Barrett calls on Democrats to unify in recall
MADISON (AP) -- Milwaukee Mayor Tom Barrett called Monday for Democrats to unite behind the party's primary pick to challenge Republican Gov. Scott Walker in a recall election, while one of his challengers asked the governor why he backed a law making it more difficult to bring discrimination lawsuits.
Meanwhile, Walker traveled the state arguing policies enacted since he took office last year have saved the state more than $1 billion, a claim Democrats derided as wildly inaccurate.
Winners of the May 8 primary will advance to the June 5 general election. Barrett, Kathleen Falk, Secretary of State Doug La Follette and state Sen. Kathleen Vinehout, of Alma, are seeking the Democratic nomination. Gladys Huber, a Republican, also is running as a Democrat. Walker faces Capitol protester Arthur Kohl-Riggs in the GOP primary.
Falk on Monday kept her target on Walker, sending a letter asking him to explain why he signed a bill making it more difficult for discriminated workers to sue.
The bill Walker signed earlier this month takes away the right of discriminated workers to sue employers in state court for compensatory and punitive damages. They still can sue in federal court. The right to file state lawsuits seeking damages was extended in a 2009 law passed when Democrats controlled the Legislature and the governor's office.
A variety of business groups supported the law's repeal, while trial attorneys and other advocacy groups supported keeping it. Lawsuits brought alleging discrimination in a variety of areas, including age, sex, race and sexual orientation, are affected.
Falk couched her criticism of the new law as an attack on women's pay equity, even though the changes do not apply only to women nor do they make it legal to pay a woman less than a man for the same work. "Gov. Walker was not honest with us about why he signed this repeal of pay equity protections for women,'' Falk said. "Gov. Walker has provided not one piece of evidence to back up his claim.
He owes the women and men of Wisconsin an immediate answer to why he thinks a woman should make less for doing the same job as man.'' That brought a stinging response from Walker's campaign spokeswoman Ciara Matthews, who accused Falk of "outright, blatant lies.'' "It is still illegal in the state of Wisconsin to discriminate against women when it comes to pay, and Kathleen Falk knows this,'' Matthews said.
Walker's office spokesman Cullen Werwie said all groups of people will be treated the same as they had been before 2009 when the change Walker repealed took effect. "Individuals subject to discrimination will continue to be able to seek these damages in federal court and are eligible for back pay, reinstatement, court costs, and attorney fees just as they were under prior law,'' Werwie said.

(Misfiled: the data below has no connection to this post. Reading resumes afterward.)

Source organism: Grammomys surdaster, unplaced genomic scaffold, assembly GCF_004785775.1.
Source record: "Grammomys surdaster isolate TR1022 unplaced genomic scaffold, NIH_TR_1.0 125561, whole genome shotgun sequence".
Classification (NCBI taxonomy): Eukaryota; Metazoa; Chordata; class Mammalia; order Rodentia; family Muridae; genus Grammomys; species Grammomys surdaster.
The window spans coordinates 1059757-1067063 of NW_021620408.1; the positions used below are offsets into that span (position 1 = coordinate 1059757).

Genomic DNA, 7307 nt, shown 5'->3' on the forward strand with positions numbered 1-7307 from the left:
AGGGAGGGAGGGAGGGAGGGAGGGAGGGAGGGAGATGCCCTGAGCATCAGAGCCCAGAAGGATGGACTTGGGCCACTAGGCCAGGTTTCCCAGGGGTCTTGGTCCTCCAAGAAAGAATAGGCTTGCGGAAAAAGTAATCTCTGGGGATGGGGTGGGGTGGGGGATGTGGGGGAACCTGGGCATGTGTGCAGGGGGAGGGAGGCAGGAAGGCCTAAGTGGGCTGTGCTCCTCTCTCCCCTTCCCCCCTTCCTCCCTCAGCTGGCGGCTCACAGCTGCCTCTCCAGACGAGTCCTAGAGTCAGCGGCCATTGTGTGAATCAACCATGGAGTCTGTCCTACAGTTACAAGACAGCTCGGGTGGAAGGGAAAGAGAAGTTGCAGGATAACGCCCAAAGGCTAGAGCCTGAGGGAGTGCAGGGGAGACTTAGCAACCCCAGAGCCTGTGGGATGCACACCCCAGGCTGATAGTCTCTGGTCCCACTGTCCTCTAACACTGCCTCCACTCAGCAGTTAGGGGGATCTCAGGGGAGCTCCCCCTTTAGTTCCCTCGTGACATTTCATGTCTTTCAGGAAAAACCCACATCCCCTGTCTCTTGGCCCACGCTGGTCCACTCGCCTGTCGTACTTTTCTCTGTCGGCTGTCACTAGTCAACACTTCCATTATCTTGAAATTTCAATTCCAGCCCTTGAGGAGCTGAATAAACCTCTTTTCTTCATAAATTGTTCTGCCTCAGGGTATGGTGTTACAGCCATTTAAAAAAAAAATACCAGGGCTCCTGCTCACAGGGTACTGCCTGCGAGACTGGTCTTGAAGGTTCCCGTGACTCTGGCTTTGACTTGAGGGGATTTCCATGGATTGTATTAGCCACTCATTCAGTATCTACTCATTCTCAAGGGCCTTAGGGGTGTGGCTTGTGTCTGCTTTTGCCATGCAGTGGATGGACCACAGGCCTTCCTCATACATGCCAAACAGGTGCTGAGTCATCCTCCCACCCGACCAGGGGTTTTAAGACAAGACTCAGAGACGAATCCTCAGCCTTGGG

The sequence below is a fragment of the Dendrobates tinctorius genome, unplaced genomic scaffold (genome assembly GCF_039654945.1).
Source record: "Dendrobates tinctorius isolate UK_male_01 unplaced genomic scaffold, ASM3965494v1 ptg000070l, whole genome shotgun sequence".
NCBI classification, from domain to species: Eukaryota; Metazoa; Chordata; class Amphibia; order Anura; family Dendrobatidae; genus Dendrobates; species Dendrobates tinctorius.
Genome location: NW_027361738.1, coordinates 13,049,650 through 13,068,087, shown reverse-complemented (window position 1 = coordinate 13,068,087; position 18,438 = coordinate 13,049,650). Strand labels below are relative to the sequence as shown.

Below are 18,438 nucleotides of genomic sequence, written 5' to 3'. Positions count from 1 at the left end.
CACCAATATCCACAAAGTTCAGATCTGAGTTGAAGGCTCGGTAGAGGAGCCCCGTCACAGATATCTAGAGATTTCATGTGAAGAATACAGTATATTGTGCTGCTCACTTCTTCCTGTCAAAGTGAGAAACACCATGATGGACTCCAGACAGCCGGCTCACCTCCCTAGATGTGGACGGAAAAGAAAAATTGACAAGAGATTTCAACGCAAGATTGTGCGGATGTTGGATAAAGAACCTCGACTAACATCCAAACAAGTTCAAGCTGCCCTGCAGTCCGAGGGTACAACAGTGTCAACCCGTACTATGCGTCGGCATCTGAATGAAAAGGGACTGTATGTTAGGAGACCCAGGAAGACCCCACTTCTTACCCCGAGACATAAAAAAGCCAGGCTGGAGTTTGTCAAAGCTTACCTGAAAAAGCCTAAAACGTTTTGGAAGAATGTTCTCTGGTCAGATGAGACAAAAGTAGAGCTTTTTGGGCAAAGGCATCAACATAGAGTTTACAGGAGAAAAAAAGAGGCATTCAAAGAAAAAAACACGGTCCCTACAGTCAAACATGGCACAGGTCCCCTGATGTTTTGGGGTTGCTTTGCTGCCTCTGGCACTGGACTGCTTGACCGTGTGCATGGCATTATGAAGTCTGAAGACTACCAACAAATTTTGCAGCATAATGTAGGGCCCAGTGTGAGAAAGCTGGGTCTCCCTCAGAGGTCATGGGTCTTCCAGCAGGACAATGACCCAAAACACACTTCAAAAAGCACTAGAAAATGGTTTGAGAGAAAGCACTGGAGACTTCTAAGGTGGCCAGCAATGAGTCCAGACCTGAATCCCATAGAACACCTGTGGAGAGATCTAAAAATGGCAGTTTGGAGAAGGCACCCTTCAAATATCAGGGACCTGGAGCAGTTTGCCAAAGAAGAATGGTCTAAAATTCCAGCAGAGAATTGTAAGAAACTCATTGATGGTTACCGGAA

Barrett renewed his call on Democrats to stay focused on Walker, asking Wisconsin Democratic Party Chairman Mike Tate to convene a committee of representatives from all four campaigns to focus on ways to unify following the primary.
Democratic Party spokesman Graeme Zielinski said the party has been talking with all four campaigns about the unity issue, but he had no immediate comment on whether Barrett's request would be fulfilled.
La Follette called it nothing more than a campaign gimmick. Falk and Vinehout did not immediately respond. Barrett previously asked all the Democratic candidates to sign a
clean campaign pledge, saying they can't afford to attack one another in the primary if the winner hopes to have a chance to knock off the first-term Walker.
Even though none of the other candidates signed, the Democratic primary has been mostly devoid of intra-party attacks. None of the Democrats have run television ads attacking one another. Their campaigns have instead been largely focused on Walker. The biggest divide has been behind the scenes, with most unions lining up behind Falk instead of Barrett, whom the largest public sector unions had urged not to get into the race. While he doesn't have the largest unions backing him, Barrett has won support from dozens of past and present Democratic office holders, including retiring U.S. Sen. Herb Kohl.
Walker held news conferences Monday with government officials in Manitowoc and Brown Deer claiming his policies have saved the state $1 billion. The figure was based on adding up totals reflected in local budgets, surveys of governmental officials, and media reports, Walker's office said. "It's not just an estimate but actual documented savings,'' Walker said during an appearance at a Brown Deer elementary school.
Walker said all the numbers were detailed on a website his office created: click here to view the website. But his Democratic opponents, as well as the state party, said his record was nothing to be proud of and pointed to the loss of nearly 1,500 teachers this year due to cuts in public education, a drop in property values statewide and a projected $143 million budget shortfall.